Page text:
jetblue help contact

Speak Up is much easier than picking up the phone.

“We also send out 30 surveys for every single flight we launch, and in these surveys we ask customers about their experience throughout the travel ribbon. We collate all the feedback and report it on a weekly basis internally and we can track the feedback to specific flights, airports, in-flight crews, etc.


JetBlue customer satisfaction survey.

“We’re constantly keeping our finger on the pulse and ensuring we listen to what our customers are telling us. If we are failing in any way, we must address it and ensure we live up to our promise of bringing humanity back to air travel.”

The moral of this community-building tale?

Building community around your business online supports the community-building you’re doing offline. More and more customers are beginning their purchasing decisions with online research. Don’t miss this opportunity for your customers to speak for your brand!

An online community of brand-loyal, well-appreciated and encouraged members and customers speaks volumes for the relevancy and credibility of your business.

What steps have you taken to foster an online community around your business? What do you think are some of the biggest challenges facing businesses that are trying to develop a community? Feel free to post your comments and feedback in the box below.

Photos mentioned above from iStockPhoto can be found here.
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  • Hey Stephanie, thanks for this post! I think the community starts growing once you allow your customers to actually affect your product/service. As people see that their questions are being answered, their suggestions are being implemented and the issues they report are being fixed – they start to love your product even more as they become a part of it. This is how you actually nurture brand evangelists 🙂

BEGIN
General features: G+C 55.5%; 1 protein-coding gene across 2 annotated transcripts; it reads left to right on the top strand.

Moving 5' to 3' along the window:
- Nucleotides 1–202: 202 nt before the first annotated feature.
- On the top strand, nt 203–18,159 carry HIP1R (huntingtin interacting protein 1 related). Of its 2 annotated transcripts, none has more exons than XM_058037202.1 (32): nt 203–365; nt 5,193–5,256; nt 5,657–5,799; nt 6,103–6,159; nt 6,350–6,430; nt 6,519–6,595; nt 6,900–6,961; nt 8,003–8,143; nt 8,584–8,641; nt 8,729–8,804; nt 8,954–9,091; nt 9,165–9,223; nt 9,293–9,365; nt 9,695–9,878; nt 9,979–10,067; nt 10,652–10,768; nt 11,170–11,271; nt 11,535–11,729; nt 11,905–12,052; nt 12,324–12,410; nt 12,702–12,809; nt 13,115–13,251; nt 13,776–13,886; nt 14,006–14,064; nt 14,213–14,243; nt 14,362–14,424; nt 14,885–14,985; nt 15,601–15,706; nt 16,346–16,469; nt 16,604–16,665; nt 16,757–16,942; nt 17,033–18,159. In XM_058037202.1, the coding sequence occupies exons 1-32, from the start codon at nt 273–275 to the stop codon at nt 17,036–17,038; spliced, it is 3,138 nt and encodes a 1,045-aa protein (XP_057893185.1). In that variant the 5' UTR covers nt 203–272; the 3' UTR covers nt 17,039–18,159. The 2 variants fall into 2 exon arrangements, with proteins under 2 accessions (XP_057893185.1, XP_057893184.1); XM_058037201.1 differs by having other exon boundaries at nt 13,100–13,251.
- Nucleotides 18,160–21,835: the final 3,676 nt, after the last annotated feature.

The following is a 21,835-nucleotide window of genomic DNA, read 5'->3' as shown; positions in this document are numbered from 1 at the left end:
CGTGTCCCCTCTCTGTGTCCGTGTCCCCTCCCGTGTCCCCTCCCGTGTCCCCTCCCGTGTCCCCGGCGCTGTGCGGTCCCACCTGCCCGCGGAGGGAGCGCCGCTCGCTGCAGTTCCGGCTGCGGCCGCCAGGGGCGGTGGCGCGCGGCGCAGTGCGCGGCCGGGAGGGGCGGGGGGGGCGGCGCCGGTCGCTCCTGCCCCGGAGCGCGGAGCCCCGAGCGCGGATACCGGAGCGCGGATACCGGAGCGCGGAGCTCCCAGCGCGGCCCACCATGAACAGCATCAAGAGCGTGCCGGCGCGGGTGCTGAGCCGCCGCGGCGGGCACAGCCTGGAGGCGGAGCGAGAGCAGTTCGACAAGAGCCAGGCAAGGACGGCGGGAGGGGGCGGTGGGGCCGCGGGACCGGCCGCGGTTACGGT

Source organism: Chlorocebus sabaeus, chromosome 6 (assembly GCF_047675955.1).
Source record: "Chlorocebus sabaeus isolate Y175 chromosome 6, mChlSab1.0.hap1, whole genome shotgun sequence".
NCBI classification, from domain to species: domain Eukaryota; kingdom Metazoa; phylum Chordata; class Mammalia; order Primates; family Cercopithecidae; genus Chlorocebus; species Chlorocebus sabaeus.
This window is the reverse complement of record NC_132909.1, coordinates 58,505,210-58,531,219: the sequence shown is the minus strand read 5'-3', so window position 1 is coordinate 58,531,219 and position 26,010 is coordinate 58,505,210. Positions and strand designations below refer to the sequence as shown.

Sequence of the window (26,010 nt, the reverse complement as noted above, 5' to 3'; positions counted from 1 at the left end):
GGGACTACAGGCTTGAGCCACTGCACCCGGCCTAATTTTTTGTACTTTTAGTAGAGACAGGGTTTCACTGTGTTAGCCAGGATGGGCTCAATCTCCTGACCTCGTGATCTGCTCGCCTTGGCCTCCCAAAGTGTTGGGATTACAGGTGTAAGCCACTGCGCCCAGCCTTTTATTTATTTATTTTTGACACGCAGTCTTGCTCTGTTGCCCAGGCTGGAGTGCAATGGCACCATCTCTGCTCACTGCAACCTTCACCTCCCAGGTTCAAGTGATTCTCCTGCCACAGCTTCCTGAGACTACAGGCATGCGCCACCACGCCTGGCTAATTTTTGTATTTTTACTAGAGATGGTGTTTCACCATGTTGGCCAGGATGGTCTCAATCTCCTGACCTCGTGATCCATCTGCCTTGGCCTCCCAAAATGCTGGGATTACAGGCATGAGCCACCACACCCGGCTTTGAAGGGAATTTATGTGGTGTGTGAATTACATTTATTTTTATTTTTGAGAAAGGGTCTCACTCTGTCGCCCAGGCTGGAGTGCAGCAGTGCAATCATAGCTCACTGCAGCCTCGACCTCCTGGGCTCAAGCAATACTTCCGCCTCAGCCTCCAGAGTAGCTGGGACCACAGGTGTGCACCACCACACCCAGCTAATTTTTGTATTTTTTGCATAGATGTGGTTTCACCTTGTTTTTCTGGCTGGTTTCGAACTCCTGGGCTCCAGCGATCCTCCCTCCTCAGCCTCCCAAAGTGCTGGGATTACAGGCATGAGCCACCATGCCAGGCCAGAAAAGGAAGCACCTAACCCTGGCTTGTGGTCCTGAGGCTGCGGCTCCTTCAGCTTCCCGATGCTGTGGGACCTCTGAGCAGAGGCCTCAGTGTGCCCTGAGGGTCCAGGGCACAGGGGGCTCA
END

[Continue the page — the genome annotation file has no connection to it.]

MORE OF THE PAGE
• Stephanie is people know their business and audience, then the rest of the work because easy because you will know exactly what to say to get people to listen and follow through.

    “Black Seo Guy “Signing Off”

  • Strategic plan is must.

    At the end of the day tools are only tools and success depends on how do you use it Therefore, for creating a great community you should have a long term plan in place.

    Here is a deal.


  • This is a very poignant and timely post for me. My blogging community is growing and my web-platform is blowing up. So I have to constantly stay in touch with the users, listen, engage, respond, etc. It makes me feel great and sleepy all at once 🙂

  • Like!

  • Thank you for the thoughtful feedback, gentlemen.

    @ranashahbaz:disqus I agree that a strategic plan is a must, having a plan helps not only keep you on track, but assists in benchmarking the traction and growth the community may experience!

    @dinodogan:disqus I too often end up quite sleepy and excited during the explosive growth stages in community development. It comes with the territory!

    @timsoulo:disqus Yes, what you’re suggesting is giving ownership to your product/service consumers and that validation adds to their experience with your brand.

  • Way to go Stephanie!!! Love your stuff.

  • @twitter-287785778:disqus Thank you! Anything specific that you liked about the article?

    @twitter-20115387:disqus I appreciate that, thank you!

  • Thank you for the feedback!

  • Stephanie I really enjoyed and loved this article.

    You really touch on some core principles here that still is important to put emphasis on. People seems to think that Social Media is some kind of magic wand that remove these core principles. I am a fan of Social CRM. But I not 100% sure if the word Social here benefits the CRM part of it.

    Maybe we need to replace it with Networking CRM, You should start with Customer Relationship and then continue work on Customer Care. Customer Service should only come in play if everything else fails. The new element that will properly handle Customer Relationship and Customer Care is Consumer Engagement.